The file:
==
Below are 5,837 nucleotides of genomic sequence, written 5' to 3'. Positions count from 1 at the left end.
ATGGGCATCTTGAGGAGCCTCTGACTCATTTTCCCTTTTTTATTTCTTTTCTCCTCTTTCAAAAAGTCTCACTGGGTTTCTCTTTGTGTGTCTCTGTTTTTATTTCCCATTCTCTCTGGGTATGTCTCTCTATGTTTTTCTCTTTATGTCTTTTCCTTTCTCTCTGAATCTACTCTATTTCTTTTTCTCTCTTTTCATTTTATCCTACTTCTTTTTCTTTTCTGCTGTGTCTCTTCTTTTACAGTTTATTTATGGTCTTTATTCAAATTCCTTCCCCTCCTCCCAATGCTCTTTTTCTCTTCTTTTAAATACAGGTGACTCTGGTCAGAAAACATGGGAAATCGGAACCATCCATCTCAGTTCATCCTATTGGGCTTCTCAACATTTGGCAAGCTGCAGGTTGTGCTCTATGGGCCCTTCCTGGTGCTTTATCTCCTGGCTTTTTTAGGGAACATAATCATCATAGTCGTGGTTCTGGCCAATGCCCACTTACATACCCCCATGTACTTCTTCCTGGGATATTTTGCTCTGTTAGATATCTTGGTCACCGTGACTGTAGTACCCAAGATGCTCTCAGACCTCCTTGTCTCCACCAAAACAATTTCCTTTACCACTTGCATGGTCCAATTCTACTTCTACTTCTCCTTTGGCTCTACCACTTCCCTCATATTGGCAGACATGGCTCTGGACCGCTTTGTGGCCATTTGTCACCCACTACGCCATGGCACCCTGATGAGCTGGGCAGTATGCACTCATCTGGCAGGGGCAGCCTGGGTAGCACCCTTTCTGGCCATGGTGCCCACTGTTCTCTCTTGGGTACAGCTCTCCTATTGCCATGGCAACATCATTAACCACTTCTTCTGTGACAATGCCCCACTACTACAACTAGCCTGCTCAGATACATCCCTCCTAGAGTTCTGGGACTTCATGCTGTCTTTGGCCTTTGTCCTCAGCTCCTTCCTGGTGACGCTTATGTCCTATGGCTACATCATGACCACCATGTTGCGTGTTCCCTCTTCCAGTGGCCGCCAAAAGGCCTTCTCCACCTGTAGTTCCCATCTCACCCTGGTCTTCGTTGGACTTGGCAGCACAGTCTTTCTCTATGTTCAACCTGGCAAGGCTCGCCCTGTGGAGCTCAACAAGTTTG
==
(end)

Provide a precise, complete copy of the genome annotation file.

Below are 5,837 nucleotides of genomic sequence, written 5' to 3'. Positions count from 1 at the left end.
ATGGGCATCTTGAGGAGCCTCTGACTCATTTTCCCTTTTTTATTTCTTTTCTCCTCTTTCAAAAAGTCTCACTGGGTTTCTCTTTGTGTGTCTCTGTTTTTATTTCCCATTCTCTCTGGGTATGTCTCTCTATGTTTTTCTCTTTATGTCTTTTCCTTTCTCTCTGAATCTACTCTATTTCTTTTTCTCTCTTTTCATTTTATCCTACTTCTTTTTCTTTTCTGCTGTGTCTCTTCTTTTACAGTTTATTTATGGTCTTTATTCAAATTCCTTCCCCTCCTCCCAATGCTCTTTTTCTCTTCTTTTAAATACAGGTGACTCTGGTCAGAAAACATGGGAAATCGGAACCATCCATCTCAGTTCATCCTATTGGGCTTCTCAACATTTGGCAAGCTGCAGGTTGTGCTCTATGGGCCCTTCCTGGTGCTTTATCTCCTGGCTTTTTTAGGGAACATAATCATCATAGTCGTGGTTCTGGCCAATGCCCACTTACATACCCCCATGTACTTCTTCCTGGGATATTTTGCTCTGTTAGATATCTTGGTCACCGTGACTGTAGTACCCAAGATGCTCTCAGACCTCCTTGTCTCCACCAAAACAATTTCCTTTACCACTTGCATGGTCCAATTCTACTTCTACTTCTCCTTTGGCTCTACCACTTCCCTCATATTGGCAGACATGGCTCTGGACCGCTTTGTGGCCATTTGTCACCCACTACGCCATGGCACCCTGATGAGCTGGGCAGTATGCACTCATCTGGCAGGGGCAGCCTGGGTAGCACCCTTTCTGGCCATGGTGCCCACTGTTCTCTCTTGGGTACAGCTCTCCTATTGCCATGGCAACATCATTAACCACTTCTTCTGTGACAATGCCCCACTACTACAACTAGCCTGCTCAGATACATCCCTCCTAGAGTTCTGGGACTTCATGCTGTCTTTGGCCTTTGTCCTCAGCTCCTTCCTGGTGACGCTTATGTCCTATGGCTACATCATGACCACCATGTTGCGTGTTCCCTCTTCCAGTGGCCGCCAAAAGGCCTTCTCCACCTGTAGTTCCCATCTCACCCTGGTCTTCGTTGGACTTGGCAGCACAGTCTTTCTCTATGTTCAACCTGGCAAGGCTCGCCCTGTGGAGCTCAACAAGTTTG